Microsoft has revealed their details for the upcoming Xbox Series X earlier this week. But, Sony has done the same for the upcoming PlayStation 5.
The two biggest gaming console brands are back to compete against one another to determine which console is the most powerful.
This does underline that we can begin looking at their specs side-by-side.
Also, while this is far from the whole story when it comes to how much you’ll get to enjoy either console name, it’s important to understand which console is right for you.
A quick instalment to this is that in terms of raw graphics power, Xbox Series X has a slight edge over the PS5. However, if you are a person who cares about teraFLOPS number – which means how many floating points operations per second a video card can perform, Microsoft once again is on top.
The Xbox Series X has 12 TFLOPS while the PS5 is only forking out 10.28 TFLOPS. This isn’t an indication to say that Xbox dominates PS5 in all aspects across the board.
Let’s break those specs down.
First and foremost, the Xbox and PlayStation are very similar. They’re both using similar components for CPU and GPU, which have the same amount of memory, and both are using NVME SSD storage. This doesn’t mean gamers won’t notice a difference between either system.
It is only clarification that they may once again require those side-by-side comparison videos that are so popular on YouTube.
Additionally, the Xbox Series X should run games at a higher resolution and with a higher frame rate.
But, this doesn’t account that the PS5 has a weak system. Moreover, it’s GPU has fewer compute units than the Xbox, it runs at a significantly higher frequency of 2.23GHz.
This is substantially high for a GPU and notifies that it has fewer CUs. But, each of those units is going to push out more processing during gaming than each of the compute units in the Xbox.
This runs at a slightly slower clock speed than the Xbox. This isn’t really important in comparison to those Zen 2 CPUs as they both represent massive leaps over the last generation.
The important thing to take is that this is what is going to matter for the next several years.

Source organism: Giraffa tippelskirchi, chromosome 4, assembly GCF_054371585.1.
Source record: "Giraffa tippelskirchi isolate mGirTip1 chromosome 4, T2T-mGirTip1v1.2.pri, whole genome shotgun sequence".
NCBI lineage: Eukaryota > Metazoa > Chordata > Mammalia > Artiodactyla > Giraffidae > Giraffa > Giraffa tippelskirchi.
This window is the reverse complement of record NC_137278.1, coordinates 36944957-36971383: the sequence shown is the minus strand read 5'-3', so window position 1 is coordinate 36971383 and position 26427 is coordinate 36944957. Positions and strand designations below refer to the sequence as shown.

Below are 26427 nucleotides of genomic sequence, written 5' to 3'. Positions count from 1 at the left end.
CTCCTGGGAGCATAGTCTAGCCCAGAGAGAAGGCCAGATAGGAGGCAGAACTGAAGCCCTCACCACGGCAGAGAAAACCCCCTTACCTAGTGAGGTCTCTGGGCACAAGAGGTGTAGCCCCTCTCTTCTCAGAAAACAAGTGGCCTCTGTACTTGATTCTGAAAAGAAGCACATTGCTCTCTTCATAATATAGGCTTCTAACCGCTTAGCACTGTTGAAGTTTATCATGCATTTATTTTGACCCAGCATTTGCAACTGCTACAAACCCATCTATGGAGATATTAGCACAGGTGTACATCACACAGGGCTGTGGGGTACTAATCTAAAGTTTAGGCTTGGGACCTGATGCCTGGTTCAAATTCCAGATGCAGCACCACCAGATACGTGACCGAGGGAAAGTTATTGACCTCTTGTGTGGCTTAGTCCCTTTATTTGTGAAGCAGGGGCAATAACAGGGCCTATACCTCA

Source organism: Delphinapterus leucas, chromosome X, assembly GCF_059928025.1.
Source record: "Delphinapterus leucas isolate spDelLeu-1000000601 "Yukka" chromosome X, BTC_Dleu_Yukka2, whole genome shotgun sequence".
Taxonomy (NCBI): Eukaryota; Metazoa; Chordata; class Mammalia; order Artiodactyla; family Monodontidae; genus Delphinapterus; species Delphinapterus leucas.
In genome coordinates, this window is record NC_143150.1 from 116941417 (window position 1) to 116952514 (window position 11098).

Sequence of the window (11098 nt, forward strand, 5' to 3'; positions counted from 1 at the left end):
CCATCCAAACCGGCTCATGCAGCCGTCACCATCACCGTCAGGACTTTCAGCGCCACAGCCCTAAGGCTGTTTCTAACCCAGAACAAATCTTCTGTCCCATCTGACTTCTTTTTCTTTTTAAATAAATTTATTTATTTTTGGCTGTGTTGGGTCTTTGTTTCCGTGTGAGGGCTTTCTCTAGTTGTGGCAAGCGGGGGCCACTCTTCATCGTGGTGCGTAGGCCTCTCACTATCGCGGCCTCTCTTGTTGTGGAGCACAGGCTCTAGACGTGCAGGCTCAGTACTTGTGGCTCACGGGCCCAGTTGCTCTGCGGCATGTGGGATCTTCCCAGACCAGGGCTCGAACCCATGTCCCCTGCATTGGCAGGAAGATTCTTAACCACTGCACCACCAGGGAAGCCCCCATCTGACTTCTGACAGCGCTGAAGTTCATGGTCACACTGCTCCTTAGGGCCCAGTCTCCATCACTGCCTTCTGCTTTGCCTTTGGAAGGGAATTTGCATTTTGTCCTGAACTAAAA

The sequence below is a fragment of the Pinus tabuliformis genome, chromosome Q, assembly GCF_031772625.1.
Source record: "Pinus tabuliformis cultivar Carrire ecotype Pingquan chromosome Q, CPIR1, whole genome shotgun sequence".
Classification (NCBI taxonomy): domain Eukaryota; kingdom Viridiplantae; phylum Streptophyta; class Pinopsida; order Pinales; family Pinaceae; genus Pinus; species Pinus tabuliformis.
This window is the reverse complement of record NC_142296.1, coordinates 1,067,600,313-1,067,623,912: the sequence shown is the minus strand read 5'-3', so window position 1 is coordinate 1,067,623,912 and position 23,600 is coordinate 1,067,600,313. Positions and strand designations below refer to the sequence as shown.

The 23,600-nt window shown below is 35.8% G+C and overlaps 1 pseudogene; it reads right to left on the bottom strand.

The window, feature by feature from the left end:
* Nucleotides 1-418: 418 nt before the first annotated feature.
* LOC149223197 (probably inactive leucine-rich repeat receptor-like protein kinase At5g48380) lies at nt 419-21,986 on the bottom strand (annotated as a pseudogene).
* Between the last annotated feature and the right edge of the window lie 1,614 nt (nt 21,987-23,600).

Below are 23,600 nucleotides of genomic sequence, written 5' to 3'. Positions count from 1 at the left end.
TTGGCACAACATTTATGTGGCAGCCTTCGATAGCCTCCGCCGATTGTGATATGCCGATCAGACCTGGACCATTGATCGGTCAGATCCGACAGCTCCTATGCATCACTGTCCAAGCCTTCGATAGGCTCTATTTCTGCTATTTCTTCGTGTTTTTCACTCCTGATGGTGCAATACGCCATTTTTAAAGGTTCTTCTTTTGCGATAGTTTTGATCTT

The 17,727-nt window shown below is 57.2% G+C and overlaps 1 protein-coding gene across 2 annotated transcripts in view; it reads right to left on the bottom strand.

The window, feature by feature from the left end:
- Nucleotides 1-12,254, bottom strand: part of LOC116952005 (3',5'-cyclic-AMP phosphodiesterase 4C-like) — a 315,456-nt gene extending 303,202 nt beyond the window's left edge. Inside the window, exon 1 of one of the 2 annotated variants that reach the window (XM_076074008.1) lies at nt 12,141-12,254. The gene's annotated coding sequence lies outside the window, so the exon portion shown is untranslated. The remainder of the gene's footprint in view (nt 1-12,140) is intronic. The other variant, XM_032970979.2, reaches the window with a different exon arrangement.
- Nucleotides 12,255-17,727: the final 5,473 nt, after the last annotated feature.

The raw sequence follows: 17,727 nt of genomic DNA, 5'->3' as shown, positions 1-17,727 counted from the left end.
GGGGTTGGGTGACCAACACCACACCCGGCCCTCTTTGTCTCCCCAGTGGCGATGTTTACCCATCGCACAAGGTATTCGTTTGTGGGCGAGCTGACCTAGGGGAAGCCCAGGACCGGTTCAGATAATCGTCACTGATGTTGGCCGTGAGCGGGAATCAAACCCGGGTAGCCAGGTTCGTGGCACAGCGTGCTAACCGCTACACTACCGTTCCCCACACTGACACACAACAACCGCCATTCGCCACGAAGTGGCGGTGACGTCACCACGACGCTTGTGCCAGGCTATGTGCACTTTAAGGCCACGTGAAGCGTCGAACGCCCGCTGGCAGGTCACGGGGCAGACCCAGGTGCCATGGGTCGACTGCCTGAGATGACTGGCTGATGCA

One factor that the PS5 does have a major advantage over the Xbox Series X when it comes to I/O throughput. PS5 uses the next-gen PCI Express 4.0 date interface to push through a massive 5.5GB of information per second.
Comparing that to the Xbox which only does 2.4GB per second, a substantial difference. If you were to look at it in a more abrupt manner, this means that PS5 can stream in significantly more data from around the world every second than the competition.
Not only could it lead to becoming bigger, it advances more detailed games with almost no loading timeslots.
What does all of this mean for games?
Even though talking about and comparing specs can prove difficult for some gaming fans, it rarely matters to most people when they sit down to actually play a game.
Whether the Xbox or PlayStation has more power, it’s the content that is going to matter.
Although these specs mean that both consoles are more than capable enough to deliver next-gen experiences. This probably doesn’t mean games that look like a leap forward.
Even though we’ve reached a point of raw graphics performance in recent console developments. The Zen 2 CPU and fast data throughput speeds will mean more complicated worlds, more lifelike in-game characters, and overall improved user experience for all.
The only people who might notice the difference are the developers. These new consoles will help them contribute to try game concepts that were previously impossible.
While we still have no word on the price of the PS5 or Xbox Series X, both consoles are due out before the end of the year, assuming they’re not delayed by the coronavirus.
Hopefully, they’re not pushed back too long – sales of PS4 and Xbox One have declined since the announcement of next-gen machines, so people are clearly ready for the jump.
It certainly is something to get excited about as these two upcoming consoles will offer an exceptional gaming experience.
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